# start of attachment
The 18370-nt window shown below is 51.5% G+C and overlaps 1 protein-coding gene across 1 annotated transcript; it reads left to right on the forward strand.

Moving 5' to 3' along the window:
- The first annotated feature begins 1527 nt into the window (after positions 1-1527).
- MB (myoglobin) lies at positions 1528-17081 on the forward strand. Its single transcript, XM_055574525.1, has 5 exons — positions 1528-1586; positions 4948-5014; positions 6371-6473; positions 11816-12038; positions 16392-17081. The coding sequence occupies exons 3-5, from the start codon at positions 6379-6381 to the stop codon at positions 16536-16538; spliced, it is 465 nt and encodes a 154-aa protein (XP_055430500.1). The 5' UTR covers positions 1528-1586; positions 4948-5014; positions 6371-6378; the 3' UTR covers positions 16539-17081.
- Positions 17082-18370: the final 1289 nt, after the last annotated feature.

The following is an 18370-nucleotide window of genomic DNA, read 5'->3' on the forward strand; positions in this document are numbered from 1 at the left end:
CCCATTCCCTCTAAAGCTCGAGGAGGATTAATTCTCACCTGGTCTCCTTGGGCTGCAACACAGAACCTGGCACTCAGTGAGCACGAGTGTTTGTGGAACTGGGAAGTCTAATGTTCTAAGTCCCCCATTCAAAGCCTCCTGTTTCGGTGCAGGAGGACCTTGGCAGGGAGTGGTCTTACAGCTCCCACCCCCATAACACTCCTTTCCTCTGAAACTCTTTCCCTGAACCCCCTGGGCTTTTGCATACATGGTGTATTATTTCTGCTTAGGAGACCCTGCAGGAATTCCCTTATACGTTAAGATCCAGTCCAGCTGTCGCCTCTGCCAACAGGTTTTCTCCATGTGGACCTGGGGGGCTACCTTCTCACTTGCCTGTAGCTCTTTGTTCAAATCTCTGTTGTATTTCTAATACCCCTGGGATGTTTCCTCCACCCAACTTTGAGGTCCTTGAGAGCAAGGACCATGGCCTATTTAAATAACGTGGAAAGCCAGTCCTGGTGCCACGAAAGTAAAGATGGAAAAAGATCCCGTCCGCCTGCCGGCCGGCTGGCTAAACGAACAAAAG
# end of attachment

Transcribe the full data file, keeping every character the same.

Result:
The 18370-nt window shown below is 51.5% G+C and overlaps 1 protein-coding gene across 1 annotated transcript; it reads left to right on the forward strand.

Moving 5' to 3' along the window:
- The first annotated feature begins 1527 nt into the window (after positions 1-1527).
- MB (myoglobin) lies at positions 1528-17081 on the forward strand. Its single transcript, XM_055574525.1, has 5 exons — positions 1528-1586; positions 4948-5014; positions 6371-6473; positions 11816-12038; positions 16392-17081. The coding sequence occupies exons 3-5, from the start codon at positions 6379-6381 to the stop codon at positions 16536-16538; spliced, it is 465 nt and encodes a 154-aa protein (XP_055430500.1). The 5' UTR covers positions 1528-1586; positions 4948-5014; positions 6371-6378; the 3' UTR covers positions 16539-17081.
- Positions 17082-18370: the final 1289 nt, after the last annotated feature.

The following is an 18370-nucleotide window of genomic DNA, read 5'->3' on the forward strand; positions in this document are numbered from 1 at the left end:
CCCATTCCCTCTAAAGCTCGAGGAGGATTAATTCTCACCTGGTCTCCTTGGGCTGCAACACAGAACCTGGCACTCAGTGAGCACGAGTGTTTGTGGAACTGGGAAGTCTAATGTTCTAAGTCCCCCATTCAAAGCCTCCTGTTTCGGTGCAGGAGGACCTTGGCAGGGAGTGGTCTTACAGCTCCCACCCCCATAACACTCCTTTCCTCTGAAACTCTTTCCCTGAACCCCCTGGGCTTTTGCATACATGGTGTATTATTTCTGCTTAGGAGACCCTGCAGGAATTCCCTTATACGTTAAGATCCAGTCCAGCTGTCGCCTCTGCCAACAGGTTTTCTCCATGTGGACCTGGGGGGCTACCTTCTCACTTGCCTGTAGCTCTTTGTTCAAATCTCTGTTGTATTTCTAATACCCCTGGGATGTTTCCTCCACCCAACTTTGAGGTCCTTGAGAGCAAGGACCATGGCCTATTTAAATAACGTGGAAAGCCAGTCCTGGTGCCACGAAAGTAAAGATGGAAAAAGATCCCGTCCGCCTGCCGGCCGGCTGGCTAAACGAACAAAAG